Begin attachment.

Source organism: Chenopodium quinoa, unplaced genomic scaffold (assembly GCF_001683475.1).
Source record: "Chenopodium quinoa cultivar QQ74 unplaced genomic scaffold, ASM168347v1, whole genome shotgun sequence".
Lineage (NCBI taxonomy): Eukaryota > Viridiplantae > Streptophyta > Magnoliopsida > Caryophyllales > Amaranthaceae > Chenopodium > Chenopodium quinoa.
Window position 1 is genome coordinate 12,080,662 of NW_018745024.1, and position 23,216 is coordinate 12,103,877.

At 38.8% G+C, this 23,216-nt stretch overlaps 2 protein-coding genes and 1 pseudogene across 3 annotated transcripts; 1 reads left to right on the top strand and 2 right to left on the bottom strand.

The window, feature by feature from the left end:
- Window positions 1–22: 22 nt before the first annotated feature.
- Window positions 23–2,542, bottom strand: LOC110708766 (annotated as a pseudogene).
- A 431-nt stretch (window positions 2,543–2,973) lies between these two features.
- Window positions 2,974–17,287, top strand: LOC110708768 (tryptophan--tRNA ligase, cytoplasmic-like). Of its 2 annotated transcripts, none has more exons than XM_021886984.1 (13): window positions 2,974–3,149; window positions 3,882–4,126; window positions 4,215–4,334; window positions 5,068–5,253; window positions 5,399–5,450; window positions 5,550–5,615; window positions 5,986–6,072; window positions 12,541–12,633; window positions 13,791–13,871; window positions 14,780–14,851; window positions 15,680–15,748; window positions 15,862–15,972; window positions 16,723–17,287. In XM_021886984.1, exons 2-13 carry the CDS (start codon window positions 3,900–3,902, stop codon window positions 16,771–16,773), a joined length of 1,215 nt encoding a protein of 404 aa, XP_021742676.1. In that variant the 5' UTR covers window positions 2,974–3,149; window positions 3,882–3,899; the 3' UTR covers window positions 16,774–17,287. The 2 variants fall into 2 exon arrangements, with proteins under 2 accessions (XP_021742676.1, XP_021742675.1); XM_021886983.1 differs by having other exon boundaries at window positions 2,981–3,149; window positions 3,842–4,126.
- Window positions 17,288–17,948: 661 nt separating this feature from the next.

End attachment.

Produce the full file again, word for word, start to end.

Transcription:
Source organism: Chenopodium quinoa, unplaced genomic scaffold (assembly GCF_001683475.1).
Source record: "Chenopodium quinoa cultivar QQ74 unplaced genomic scaffold, ASM168347v1, whole genome shotgun sequence".
Lineage (NCBI taxonomy): Eukaryota > Viridiplantae > Streptophyta > Magnoliopsida > Caryophyllales > Amaranthaceae > Chenopodium > Chenopodium quinoa.
Window position 1 is genome coordinate 12,080,662 of NW_018745024.1, and position 23,216 is coordinate 12,103,877.

At 38.8% G+C, this 23,216-nt stretch overlaps 2 protein-coding genes and 1 pseudogene across 3 annotated transcripts; 1 reads left to right on the top strand and 2 right to left on the bottom strand.

The window, feature by feature from the left end:
- Window positions 1–22: 22 nt before the first annotated feature.
- Window positions 23–2,542, bottom strand: LOC110708766 (annotated as a pseudogene).
- A 431-nt stretch (window positions 2,543–2,973) lies between these two features.
- Window positions 2,974–17,287, top strand: LOC110708768 (tryptophan--tRNA ligase, cytoplasmic-like). Of its 2 annotated transcripts, none has more exons than XM_021886984.1 (13): window positions 2,974–3,149; window positions 3,882–4,126; window positions 4,215–4,334; window positions 5,068–5,253; window positions 5,399–5,450; window positions 5,550–5,615; window positions 5,986–6,072; window positions 12,541–12,633; window positions 13,791–13,871; window positions 14,780–14,851; window positions 15,680–15,748; window positions 15,862–15,972; window positions 16,723–17,287. In XM_021886984.1, exons 2-13 carry the CDS (start codon window positions 3,900–3,902, stop codon window positions 16,771–16,773), a joined length of 1,215 nt encoding a protein of 404 aa, XP_021742676.1. In that variant the 5' UTR covers window positions 2,974–3,149; window positions 3,882–3,899; the 3' UTR covers window positions 16,774–17,287. The 2 variants fall into 2 exon arrangements, with proteins under 2 accessions (XP_021742676.1, XP_021742675.1); XM_021886983.1 differs by having other exon boundaries at window positions 2,981–3,149; window positions 3,842–4,126.
- Window positions 17,288–17,948: 661 nt separating this feature from the next.